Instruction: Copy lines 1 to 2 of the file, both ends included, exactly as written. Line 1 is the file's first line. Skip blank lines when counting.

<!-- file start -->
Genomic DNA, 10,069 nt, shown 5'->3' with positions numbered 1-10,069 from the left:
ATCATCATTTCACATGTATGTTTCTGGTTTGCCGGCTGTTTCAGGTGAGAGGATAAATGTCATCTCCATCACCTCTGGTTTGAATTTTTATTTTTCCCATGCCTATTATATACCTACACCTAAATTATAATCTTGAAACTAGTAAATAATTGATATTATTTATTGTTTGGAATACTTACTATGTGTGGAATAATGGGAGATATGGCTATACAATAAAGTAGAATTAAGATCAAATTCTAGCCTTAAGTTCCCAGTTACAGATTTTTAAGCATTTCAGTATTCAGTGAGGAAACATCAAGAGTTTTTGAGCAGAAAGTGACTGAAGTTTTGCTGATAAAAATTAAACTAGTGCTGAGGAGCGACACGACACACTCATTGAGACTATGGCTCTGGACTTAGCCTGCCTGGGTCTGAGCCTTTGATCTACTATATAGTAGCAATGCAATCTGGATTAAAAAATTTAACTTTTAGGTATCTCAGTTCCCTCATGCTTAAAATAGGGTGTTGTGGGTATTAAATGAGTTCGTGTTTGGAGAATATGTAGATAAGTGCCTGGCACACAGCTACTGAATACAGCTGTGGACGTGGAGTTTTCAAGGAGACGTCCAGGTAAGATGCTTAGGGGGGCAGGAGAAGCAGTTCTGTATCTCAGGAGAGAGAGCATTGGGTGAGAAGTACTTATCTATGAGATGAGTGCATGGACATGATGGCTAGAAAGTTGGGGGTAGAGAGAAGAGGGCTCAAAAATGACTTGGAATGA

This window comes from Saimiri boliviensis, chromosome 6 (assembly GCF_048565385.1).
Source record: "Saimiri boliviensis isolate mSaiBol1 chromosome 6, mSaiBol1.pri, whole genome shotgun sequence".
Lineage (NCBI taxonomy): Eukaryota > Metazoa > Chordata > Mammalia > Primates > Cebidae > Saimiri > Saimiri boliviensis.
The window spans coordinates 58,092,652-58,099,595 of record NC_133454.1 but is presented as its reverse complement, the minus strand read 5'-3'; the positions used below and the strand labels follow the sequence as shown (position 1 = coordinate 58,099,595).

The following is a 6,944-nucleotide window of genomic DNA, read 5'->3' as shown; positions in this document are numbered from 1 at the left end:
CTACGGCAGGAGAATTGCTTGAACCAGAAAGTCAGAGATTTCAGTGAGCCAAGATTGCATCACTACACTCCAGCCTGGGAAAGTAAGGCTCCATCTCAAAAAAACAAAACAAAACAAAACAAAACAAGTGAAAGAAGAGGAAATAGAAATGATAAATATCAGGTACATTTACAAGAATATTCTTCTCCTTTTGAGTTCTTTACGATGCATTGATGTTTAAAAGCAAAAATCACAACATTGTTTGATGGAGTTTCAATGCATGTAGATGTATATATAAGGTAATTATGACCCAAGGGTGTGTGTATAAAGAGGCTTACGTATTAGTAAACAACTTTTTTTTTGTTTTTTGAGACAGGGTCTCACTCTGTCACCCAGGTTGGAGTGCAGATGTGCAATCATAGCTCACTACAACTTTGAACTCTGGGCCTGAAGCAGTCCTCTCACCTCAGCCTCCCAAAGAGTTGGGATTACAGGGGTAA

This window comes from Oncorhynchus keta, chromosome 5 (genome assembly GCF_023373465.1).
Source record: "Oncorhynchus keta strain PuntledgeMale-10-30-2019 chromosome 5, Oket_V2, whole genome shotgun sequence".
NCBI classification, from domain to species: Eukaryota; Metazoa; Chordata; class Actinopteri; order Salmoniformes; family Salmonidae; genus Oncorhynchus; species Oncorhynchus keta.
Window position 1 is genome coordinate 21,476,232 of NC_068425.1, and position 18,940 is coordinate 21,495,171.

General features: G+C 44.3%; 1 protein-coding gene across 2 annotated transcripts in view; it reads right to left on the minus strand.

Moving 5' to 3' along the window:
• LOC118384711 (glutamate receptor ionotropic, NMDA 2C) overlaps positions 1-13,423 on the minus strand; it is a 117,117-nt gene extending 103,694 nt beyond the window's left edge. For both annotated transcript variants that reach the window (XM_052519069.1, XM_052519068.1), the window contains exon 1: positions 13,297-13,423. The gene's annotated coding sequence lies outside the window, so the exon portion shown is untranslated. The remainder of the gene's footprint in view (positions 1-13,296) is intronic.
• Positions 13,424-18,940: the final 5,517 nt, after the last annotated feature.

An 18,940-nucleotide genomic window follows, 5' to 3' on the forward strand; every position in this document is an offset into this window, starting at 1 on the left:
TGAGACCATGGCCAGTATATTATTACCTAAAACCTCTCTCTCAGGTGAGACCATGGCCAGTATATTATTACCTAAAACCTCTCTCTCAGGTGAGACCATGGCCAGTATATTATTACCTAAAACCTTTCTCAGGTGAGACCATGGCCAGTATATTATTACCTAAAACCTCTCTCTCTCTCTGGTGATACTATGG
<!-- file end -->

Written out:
Genomic DNA, 10,069 nt, shown 5'->3' with positions numbered 1-10,069 from the left:
ATCATCATTTCACATGTATGTTTCTGGTTTGCCGGCTGTTTCAGGTGAGAGGATAAATGTCATCTCCATCACCTCTGGTTTGAATTTTTATTTTTCCCATGCCTATTATATACCTACACCTAAATTATAATCTTGAAACTAGTAAATAATTGATATTATTTATTGTTTGGAATACTTACTATGTGTGGAATAATGGGAGATATGGCTATACAATAAAGTAGAATTAAGATCAAATTCTAGCCTTAAGTTCCCAGTTACAGATTTTTAAGCATTTCAGTATTCAGTGAGGAAACATCAAGAGTTTTTGAGCAGAAAGTGACTGAAGTTTTGCTGATAAAAATTAAACTAGTGCTGAGGAGCGACACGACACACTCATTGAGACTATGGCTCTGGACTTAGCCTGCCTGGGTCTGAGCCTTTGATCTACTATATAGTAGCAATGCAATCTGGATTAAAAAATTTAACTTTTAGGTATCTCAGTTCCCTCATGCTTAAAATAGGGTGTTGTGGGTATTAAATGAGTTCGTGTTTGGAGAATATGTAGATAAGTGCCTGGCACACAGCTACTGAATACAGCTGTGGACGTGGAGTTTTCAAGGAGACGTCCAGGTAAGATGCTTAGGGGGGCAGGAGAAGCAGTTCTGTATCTCAGGAGAGAGAGCATTGGGTGAGAAGTACTTATCTATGAGATGAGTGCATGGACATGATGGCTAGAAAGTTGGGGGTAGAGAGAAGAGGGCTCAAAAATGACTTGGAATGA